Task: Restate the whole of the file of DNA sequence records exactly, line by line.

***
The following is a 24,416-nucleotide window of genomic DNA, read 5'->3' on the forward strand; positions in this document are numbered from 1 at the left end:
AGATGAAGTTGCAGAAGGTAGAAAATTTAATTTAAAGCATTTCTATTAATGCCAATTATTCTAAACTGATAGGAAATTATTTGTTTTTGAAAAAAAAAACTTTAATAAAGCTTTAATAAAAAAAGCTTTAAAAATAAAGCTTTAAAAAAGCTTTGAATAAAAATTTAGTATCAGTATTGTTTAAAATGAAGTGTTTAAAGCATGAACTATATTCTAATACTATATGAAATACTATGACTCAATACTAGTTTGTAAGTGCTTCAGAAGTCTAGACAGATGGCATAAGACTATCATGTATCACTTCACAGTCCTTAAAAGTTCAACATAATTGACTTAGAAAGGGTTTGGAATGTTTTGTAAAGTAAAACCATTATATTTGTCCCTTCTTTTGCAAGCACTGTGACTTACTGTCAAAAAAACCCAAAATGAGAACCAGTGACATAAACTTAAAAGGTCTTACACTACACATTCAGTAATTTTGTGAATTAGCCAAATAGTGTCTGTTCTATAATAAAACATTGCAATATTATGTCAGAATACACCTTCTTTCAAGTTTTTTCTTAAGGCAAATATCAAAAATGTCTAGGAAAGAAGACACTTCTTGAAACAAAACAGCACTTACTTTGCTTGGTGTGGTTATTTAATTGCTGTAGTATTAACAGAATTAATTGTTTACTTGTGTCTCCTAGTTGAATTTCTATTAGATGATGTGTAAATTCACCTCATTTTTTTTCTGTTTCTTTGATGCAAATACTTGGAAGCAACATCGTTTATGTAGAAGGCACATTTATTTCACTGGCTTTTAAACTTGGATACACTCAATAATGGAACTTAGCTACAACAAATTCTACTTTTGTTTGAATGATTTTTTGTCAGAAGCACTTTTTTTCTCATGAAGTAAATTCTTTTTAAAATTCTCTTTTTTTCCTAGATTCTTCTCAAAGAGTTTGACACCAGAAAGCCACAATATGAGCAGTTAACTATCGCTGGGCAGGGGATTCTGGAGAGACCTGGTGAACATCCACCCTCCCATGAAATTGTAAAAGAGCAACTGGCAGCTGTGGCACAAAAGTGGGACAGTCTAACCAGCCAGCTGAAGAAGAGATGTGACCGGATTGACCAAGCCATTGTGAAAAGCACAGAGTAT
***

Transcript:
The following is a 24,416-nucleotide window of genomic DNA, read 5'->3' on the forward strand; positions in this document are numbered from 1 at the left end:
AGATGAAGTTGCAGAAGGTAGAAAATTTAATTTAAAGCATTTCTATTAATGCCAATTATTCTAAACTGATAGGAAATTATTTGTTTTTGAAAAAAAAAACTTTAATAAAGCTTTAATAAAAAAAGCTTTAAAAATAAAGCTTTAAAAAAGCTTTGAATAAAAATTTAGTATCAGTATTGTTTAAAATGAAGTGTTTAAAGCATGAACTATATTCTAATACTATATGAAATACTATGACTCAATACTAGTTTGTAAGTGCTTCAGAAGTCTAGACAGATGGCATAAGACTATCATGTATCACTTCACAGTCCTTAAAAGTTCAACATAATTGACTTAGAAAGGGTTTGGAATGTTTTGTAAAGTAAAACCATTATATTTGTCCCTTCTTTTGCAAGCACTGTGACTTACTGTCAAAAAAACCCAAAATGAGAACCAGTGACATAAACTTAAAAGGTCTTACACTACACATTCAGTAATTTTGTGAATTAGCCAAATAGTGTCTGTTCTATAATAAAACATTGCAATATTATGTCAGAATACACCTTCTTTCAAGTTTTTTCTTAAGGCAAATATCAAAAATGTCTAGGAAAGAAGACACTTCTTGAAACAAAACAGCACTTACTTTGCTTGGTGTGGTTATTTAATTGCTGTAGTATTAACAGAATTAATTGTTTACTTGTGTCTCCTAGTTGAATTTCTATTAGATGATGTGTAAATTCACCTCATTTTTTTTCTGTTTCTTTGATGCAAATACTTGGAAGCAACATCGTTTATGTAGAAGGCACATTTATTTCACTGGCTTTTAAACTTGGATACACTCAATAATGGAACTTAGCTACAACAAATTCTACTTTTGTTTGAATGATTTTTTGTCAGAAGCACTTTTTTTCTCATGAAGTAAATTCTTTTTAAAATTCTCTTTTTTTCCTAGATTCTTCTCAAAGAGTTTGACACCAGAAAGCCACAATATGAGCAGTTAACTATCGCTGGGCAGGGGATTCTGGAGAGACCTGGTGAACATCCACCCTCCCATGAAATTGTAAAAGAGCAACTGGCAGCTGTGGCACAAAAGTGGGACAGTCTAACCAGCCAGCTGAAGAAGAGATGTGACCGGATTGACCAAGCCATTGTGAAAAGCACAGAGTAT